What came of this process? Nusseibeh says it eventually died down for a number of reasons. Along with political shifts, a key one involved a growing dispute between religious scholars and philosophers over how reason ought to be applied. Philosophers such as Averroes believed their own Greek-inspired method (deductive reasoning) was superior to the analogical (or inferential) approach of religious scholars. The philosophers soon retreated into their own style and, as a result, became evermore isolated and irrelevant.

This is how falsafa, or philosophy, became a marginal affair in the Islamic world while religious scholars became the authorities on ethical concerns and other important matters.

In a recent article, Nusseibeh describes in more detail how these two “registers” – the philosophical-secular and religious – never developed a common language. Finding it today is vital, he argues, “if modern Muslim society is to set a healthy course for itself in an ever-changing world.”

In this and other ways, Nusseibeh seeks to churn up the soil of his own tradition in search of ideas for the present. He certainly looks elsewhere and is well-versed in Western philosophy, but remains committed to his Islamic roots, exploring his tradition in the light of its highest possibilities.

At the same time, he is not blind to potential pitfalls, acknowledging that religion often has been “misused by religious captains,” and that, perhaps, Karl Marx was right when he famously said “religion is the opium of the people.”

But Nusseibeh quickly counters, “You need to see whether, even if that’s true, it can be made untrue, not through just taking the religion and dumping it, but through taking another look at its role.”

Religion, like other forms of spirituality, he explains, takes into account “something inside human nature that yearns for something over and above, or beyond, the immediate solutions for immediate problems.”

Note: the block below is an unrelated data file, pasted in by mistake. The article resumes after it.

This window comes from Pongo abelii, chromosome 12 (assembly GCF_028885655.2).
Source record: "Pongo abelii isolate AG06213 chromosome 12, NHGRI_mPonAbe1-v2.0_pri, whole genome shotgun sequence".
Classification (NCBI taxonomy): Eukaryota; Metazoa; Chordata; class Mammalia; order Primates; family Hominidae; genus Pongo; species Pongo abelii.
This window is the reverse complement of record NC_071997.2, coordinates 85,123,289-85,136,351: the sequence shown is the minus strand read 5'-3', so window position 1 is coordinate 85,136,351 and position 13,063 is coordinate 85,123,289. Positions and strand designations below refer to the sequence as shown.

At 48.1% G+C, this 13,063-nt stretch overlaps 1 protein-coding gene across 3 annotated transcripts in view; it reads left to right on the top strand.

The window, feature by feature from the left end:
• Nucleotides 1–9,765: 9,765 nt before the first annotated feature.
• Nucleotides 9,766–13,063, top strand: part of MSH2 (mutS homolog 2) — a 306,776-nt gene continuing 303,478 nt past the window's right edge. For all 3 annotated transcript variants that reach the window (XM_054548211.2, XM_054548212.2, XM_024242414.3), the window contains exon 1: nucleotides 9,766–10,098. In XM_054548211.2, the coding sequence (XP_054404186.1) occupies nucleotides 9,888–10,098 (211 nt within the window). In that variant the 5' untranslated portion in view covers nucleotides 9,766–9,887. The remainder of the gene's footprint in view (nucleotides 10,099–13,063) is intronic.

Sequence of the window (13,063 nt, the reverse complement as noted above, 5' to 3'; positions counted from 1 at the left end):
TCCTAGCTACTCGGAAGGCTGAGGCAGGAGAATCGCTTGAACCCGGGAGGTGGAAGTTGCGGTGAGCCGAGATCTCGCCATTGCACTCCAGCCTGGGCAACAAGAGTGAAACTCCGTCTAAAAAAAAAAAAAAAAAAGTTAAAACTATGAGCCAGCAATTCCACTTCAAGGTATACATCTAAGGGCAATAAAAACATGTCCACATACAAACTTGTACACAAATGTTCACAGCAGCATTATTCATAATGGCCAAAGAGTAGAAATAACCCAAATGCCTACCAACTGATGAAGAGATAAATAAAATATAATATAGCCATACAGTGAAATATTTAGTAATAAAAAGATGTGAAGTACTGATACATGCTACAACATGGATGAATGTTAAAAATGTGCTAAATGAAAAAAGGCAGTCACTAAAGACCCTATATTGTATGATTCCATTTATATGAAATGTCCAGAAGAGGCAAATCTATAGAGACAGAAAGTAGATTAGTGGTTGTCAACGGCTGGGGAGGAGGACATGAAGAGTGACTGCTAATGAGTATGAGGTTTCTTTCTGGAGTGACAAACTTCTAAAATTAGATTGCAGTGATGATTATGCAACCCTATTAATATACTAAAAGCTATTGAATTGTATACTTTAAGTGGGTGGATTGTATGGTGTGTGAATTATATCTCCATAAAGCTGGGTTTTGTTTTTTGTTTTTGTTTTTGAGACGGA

So, he asks, “Why throw out religion? Why not look at it anew?” But, he says, it is important “to make sure religion is not a force of oppression; it should be a force of liberation.”

In this, philosophy can help. He insists that its reasoning method can and should be used to understand everything, religious beliefs included. However, one should try, he adds, “to subject religious issues to a reasoning methodology that is neutral.” For the philosophical method “must be secular, it has to be, it can’t be anything else.”

The remark suggests that, for Nusseibeh, philosophy can help renew perspectives by bringing religious and secular dispositions into dialogue with each other, even if the result is a serious clash of views.

He recalls such an episode about 30 or 40 years ago when a Muslim student at a small Catholic university in Bethlehem wrote a poem attacking God. The university, “being more Catholic than the Pope,” he jokes, eventually decided to kick out the student.

“This was the occasion that made me take to the pen,” he says.

Nusseibeh, with a colleague, quickly wrote an article in the student’s defense called “Freedom of Opinion” and published it in the Al-Quds newspaper. The piece generated a tirade of angry denunciations, including one from a sheikh who later became the mufti of Jerusalem. The debate continued when Nusseibeh published a second article that was followed by more frenzied responses. “This was good,” he recollects, “it was a philosophical matter being debated in the press and we were encouraging it.”